The Elephant and the Lamb

In the past, Burma was distrustful of its giant neighbor. Former prime minister U Nu once famously described China and Burma as “the elephant and the lamb,” and expressed fear of China’s aggression and potential invasion of Burma in the early 1950s.

Thus, Burmese leaders conceived not to antagonize Beijing, but to adopt a policy of “peaceful co-existence.” This fear and apprehension also shaped Burma’s foreign policy of neutralism during the Cold War.

U Nu and Mao Zedong in Beijing in 1954. (Photo: Unknown)

Burma was once active in the non-aligned movement, known as NAM. This policy was to assure communist China that Burma was not interested in joining a Western bloc.

The policy was not entirely smooth sailing.

Under Gen Ne Win there were anti-China riots in 1967 whereby both Beijing and Rangoon recalled their ambassadors. Gen Ne Win visited Beijing several times to mend ties.

A year later, China-backed Burmese communist troops crossed the border and waged war against Ne Win’s regime. Historically, there has been significant distrust of China by Burma’s generals.

In the last two decades of Burma’s military regime (1988 to 2010), relations between the two countries warmed.

China provided political and diplomatic support to the repressive regime and supplied arms, infrastructure development, and aid.

The international community, including China, waited to see whether Burma was neutral to Beijing when ruling leaders opened up the country in 2011.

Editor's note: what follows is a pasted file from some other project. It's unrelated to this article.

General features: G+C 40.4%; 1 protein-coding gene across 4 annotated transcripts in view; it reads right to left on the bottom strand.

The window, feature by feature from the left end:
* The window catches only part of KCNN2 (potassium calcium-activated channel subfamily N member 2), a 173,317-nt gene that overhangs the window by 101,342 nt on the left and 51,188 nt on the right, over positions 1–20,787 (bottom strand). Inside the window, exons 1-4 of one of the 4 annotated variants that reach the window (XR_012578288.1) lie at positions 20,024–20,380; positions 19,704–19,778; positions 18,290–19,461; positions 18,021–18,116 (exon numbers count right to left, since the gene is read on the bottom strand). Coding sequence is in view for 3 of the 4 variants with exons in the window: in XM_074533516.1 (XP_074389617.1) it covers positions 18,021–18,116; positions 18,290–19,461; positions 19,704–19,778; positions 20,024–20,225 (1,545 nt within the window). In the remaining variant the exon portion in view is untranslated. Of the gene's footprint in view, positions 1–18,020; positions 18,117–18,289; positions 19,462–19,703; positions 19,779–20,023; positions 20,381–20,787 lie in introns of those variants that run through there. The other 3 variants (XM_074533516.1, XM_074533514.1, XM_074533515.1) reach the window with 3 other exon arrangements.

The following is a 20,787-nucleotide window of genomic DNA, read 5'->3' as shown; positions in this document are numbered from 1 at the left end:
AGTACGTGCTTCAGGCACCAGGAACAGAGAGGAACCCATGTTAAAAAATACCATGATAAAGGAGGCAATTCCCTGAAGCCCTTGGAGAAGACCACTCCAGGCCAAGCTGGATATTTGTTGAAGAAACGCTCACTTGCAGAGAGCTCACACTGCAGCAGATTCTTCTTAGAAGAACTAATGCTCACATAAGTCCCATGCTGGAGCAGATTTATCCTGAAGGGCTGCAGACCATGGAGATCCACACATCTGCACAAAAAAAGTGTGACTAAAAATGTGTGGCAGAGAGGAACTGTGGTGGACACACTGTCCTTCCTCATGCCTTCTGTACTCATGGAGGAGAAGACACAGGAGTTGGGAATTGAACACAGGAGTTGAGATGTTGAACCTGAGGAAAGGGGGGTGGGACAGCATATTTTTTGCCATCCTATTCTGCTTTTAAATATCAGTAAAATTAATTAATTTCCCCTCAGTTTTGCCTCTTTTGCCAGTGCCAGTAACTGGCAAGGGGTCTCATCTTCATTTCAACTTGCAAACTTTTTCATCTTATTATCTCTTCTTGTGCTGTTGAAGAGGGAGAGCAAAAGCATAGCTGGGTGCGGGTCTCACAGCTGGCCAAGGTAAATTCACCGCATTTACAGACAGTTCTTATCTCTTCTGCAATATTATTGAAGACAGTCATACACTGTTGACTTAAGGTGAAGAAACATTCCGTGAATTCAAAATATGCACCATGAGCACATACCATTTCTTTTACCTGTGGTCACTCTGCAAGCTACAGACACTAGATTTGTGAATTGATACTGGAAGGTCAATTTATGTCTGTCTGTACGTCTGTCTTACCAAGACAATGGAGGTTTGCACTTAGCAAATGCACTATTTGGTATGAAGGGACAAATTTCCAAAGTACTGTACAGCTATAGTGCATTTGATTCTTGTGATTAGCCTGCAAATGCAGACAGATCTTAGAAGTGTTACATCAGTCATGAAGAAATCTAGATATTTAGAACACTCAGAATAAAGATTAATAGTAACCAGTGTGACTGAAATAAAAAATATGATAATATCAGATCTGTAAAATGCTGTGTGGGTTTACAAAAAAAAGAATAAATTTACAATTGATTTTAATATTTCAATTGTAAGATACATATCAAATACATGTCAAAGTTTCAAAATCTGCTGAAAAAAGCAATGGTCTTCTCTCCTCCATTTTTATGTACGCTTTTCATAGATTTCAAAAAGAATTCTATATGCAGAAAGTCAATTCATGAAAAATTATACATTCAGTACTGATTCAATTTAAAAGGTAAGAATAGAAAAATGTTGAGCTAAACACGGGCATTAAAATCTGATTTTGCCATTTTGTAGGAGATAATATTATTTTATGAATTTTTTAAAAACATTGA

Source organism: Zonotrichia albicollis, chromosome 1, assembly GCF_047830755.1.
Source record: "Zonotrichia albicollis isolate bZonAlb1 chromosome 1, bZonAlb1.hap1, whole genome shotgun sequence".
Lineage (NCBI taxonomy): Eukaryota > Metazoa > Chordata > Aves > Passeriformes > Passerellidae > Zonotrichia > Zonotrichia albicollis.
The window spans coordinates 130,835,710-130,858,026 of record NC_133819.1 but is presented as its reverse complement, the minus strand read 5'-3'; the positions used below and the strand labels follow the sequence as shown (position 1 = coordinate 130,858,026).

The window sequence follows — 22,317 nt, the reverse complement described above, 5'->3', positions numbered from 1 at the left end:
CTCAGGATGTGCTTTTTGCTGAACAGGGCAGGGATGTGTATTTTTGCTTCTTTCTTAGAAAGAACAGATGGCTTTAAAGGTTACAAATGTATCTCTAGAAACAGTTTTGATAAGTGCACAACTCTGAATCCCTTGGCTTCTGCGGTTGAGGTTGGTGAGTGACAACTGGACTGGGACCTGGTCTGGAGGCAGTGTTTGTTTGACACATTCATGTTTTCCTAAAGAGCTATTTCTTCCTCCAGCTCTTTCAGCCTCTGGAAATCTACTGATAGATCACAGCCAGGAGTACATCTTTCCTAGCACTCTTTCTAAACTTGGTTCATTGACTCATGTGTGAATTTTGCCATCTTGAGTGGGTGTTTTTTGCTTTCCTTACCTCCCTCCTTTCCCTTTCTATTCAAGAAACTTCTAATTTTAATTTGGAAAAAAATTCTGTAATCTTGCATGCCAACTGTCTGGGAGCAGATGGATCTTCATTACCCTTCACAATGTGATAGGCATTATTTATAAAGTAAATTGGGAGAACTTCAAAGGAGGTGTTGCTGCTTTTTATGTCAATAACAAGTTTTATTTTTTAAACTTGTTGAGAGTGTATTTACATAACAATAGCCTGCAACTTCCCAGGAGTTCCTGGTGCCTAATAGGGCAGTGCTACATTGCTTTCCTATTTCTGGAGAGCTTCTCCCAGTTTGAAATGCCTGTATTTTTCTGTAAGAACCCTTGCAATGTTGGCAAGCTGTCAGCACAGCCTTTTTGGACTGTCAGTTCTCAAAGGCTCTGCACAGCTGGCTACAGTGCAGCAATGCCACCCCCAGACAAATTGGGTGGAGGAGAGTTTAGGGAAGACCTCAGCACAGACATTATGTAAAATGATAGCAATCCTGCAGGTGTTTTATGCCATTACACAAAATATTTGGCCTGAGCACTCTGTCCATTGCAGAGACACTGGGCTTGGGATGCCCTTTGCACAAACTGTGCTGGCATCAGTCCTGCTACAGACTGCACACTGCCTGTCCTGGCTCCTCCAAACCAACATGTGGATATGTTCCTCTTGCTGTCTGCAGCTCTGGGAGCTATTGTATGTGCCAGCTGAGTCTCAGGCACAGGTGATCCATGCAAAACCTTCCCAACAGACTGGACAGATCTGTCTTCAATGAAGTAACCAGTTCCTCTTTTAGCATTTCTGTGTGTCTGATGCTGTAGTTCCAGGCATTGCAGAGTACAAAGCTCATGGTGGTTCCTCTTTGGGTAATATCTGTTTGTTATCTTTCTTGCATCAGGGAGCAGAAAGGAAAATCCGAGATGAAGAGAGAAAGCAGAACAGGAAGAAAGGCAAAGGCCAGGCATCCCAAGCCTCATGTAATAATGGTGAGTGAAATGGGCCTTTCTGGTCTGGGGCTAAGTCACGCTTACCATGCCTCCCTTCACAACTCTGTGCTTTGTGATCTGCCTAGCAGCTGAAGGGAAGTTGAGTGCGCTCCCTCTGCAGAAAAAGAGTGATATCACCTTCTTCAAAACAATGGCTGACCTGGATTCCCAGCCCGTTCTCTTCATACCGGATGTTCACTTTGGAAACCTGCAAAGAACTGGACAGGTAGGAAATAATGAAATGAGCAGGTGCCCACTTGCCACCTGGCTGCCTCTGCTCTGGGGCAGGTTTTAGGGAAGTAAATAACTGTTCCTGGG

Gen Ne Win and Chinese Foreign Minister Zhou En Lai are welcomed by an honor guard in this undated photo. (Photo: Unknown)

Since then, Burma’s active and independent foreign policy has been in full swing.

Relations with the West were normalized and EU and US sanctions were lifted. Leaders U Thein Sein and Daw Aung San Suu Kyi visited the White House. On a visit to Burma, former US President Barack Obama praised Burma’s reforms and cemented ties.

Burma is no longer a pariah in international diplomacy. Appearing to move away from China’s orbit, U Thein Sein suspended the controversial Myitsone hydropower dam project when he came into power.

Interestingly, newly appointed military commander-in-chief Snr-Gen Min Aung Hlaing selected Vietnam as the location for his first official international visit in 2011, conspicuously not choosing to go to China like his predecessors had done.

Snr-Gen Min Aung Hlaing visited Germany and Austria this month and last year was invited to take part in the European Union Military Committee meeting in Belgium. It would not be surprising if he was invited to visit the United States soon.

The United States and Burma have had limited military engagement—in 2014 Lt-Gen Anthony Crutchfield addressed the Myanmar National Defense College in Naypyidaw and in March this year US navy ship USNS Fall River made the first port call by US forces since World War II.

Under Gen Ne Win, Burma would seek Beijing’s green light when it wanted to engage the West, but today this ceases to be the case.

Burma no longer practices a neutral foreign policy with China. The situation is still that of U Nu’s elephant and lamb, but the geo-political strategic re-balance between China and Burma is on full display as it unfolds.